- TAMBOURINE. OK, it might not have the ironist cachet that the cowbell does, and that’s fair enough, but you still really can’t undervalue the power of a good tambourine part. The key to the pre-“na” section of “Jude” is the way the song keeps steadily building without being too obvious about it, so that by the time it explodes into full-on pub chant, you’re primed, but still unexpecting. By adding a few sparse on-beat tambourine hits in the second half of the song’s first verse, and then evolving it into a proper regular shake in the second, the song is able to achieve that under-the-radar upping of the ante. One person who took this lesson perhaps too much to heart would be John Lennon, whose own “Give Peace a Chance” surely must rank on any list of the All-Time Top Over-Uses of Tambourine in Rock.
- Third-Verse Harmonies. By the time of the song’s third verse, you know something’s up. The song’s stopped and started a handful of times, it’s started to repeat verses, and now both John and Paul are singing on the verse. I don’t know how rare this is exactly, but I feel like around this time, the two weren’t singing nearly as much together as they had in the early days–possibly because the individual Beatles’ ideologies had started to diverge so much that no two could agree on a song being good enough for both to lend their voices to it. Once they lock horns vocally in “Jude,” though, the song’s epicness practically becomes an inevitability. Unless, of course, it’s actually just a double-tracked Paul singing with himself, in which case forget I said anything. (By the way, did anyone know that John says “fucking hell” at 2:58 in the song? Never would’ve noticed, but it’s there, sure enough. Thanks, Wikipedia!)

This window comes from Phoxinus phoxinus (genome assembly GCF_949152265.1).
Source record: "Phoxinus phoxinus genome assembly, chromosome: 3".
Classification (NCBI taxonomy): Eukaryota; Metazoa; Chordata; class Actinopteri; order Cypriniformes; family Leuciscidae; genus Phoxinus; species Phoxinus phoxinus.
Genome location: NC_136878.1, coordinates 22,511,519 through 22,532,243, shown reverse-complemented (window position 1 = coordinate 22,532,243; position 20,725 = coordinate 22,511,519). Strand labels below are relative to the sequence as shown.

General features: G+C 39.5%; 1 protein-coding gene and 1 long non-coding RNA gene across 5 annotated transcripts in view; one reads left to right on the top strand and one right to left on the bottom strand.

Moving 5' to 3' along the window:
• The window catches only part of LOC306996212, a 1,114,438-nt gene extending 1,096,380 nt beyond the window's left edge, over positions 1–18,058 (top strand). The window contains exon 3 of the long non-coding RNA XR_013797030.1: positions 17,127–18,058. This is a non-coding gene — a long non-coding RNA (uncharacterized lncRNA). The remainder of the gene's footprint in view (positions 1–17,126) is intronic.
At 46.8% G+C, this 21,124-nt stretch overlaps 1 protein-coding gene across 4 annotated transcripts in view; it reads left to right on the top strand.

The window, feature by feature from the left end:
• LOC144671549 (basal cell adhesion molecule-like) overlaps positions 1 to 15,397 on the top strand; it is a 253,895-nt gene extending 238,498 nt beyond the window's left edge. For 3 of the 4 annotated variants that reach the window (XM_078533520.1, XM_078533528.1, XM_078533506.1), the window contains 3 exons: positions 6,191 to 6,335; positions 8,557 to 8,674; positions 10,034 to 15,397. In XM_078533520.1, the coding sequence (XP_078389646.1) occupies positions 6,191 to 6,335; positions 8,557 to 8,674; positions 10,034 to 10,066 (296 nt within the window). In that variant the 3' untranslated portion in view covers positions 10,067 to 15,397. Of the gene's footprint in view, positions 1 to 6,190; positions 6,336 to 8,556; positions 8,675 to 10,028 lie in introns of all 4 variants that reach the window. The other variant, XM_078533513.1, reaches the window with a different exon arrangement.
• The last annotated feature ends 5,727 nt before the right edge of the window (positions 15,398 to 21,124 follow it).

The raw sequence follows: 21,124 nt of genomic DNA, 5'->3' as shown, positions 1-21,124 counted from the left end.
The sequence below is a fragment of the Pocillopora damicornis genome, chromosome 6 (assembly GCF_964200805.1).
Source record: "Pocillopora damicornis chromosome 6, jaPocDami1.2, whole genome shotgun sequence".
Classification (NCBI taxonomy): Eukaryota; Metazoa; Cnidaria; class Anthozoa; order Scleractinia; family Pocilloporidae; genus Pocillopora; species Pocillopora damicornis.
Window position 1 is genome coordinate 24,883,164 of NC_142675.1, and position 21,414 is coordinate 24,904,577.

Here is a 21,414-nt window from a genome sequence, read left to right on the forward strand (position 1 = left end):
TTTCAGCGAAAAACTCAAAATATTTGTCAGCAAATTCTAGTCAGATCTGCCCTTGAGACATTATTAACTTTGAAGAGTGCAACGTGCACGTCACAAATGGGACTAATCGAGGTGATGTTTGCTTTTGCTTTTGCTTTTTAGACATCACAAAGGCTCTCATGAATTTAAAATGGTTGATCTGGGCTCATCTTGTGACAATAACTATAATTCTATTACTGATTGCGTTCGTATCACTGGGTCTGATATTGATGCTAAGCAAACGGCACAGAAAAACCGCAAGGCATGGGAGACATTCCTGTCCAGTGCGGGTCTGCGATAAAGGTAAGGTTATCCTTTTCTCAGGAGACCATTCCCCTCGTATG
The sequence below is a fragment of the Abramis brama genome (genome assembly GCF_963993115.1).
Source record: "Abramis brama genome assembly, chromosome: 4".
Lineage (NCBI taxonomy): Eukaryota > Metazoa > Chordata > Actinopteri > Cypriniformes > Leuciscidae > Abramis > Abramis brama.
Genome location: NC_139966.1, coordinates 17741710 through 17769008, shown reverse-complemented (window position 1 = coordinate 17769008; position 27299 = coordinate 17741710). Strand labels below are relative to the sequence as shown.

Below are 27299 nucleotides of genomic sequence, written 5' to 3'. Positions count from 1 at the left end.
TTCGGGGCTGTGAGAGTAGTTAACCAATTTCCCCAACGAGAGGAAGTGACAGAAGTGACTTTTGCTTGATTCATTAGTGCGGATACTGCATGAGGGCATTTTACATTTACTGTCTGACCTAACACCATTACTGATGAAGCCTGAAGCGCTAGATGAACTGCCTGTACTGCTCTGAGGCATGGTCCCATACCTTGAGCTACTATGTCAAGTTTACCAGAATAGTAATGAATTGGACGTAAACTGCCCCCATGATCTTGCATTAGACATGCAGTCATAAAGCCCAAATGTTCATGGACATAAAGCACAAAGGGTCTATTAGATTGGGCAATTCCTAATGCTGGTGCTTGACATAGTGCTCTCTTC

- Horns in the Outro. Once you’ve reached the fourth or fifth section of “Na”s in the “Jude” outro (I tried to count how many there were total in the song’s full edit, but I lost count–think it was around 15 or 16), there are no real surprises to be had. All you really have keeping your interest is wondering what madman exhortations Macca’s going to pull out of his bag of tricks, and listening to the increasing majesty of those blaring horns. After all, it’s not a true epic until you get the orchestra involved, and though it sounds like all the strings were in the studio over working on “I Am the Walrus” or something, you’ve still got the horns to signify the importance of the “Jude” outro–blessedly low-key enough not to overpower the song, but just enough to add that touch of class guaranteed to send the song into classic territory.
Maybe up next, why it turns out that “Like a Rolling Stone” is actually worth listening to past the organ intro?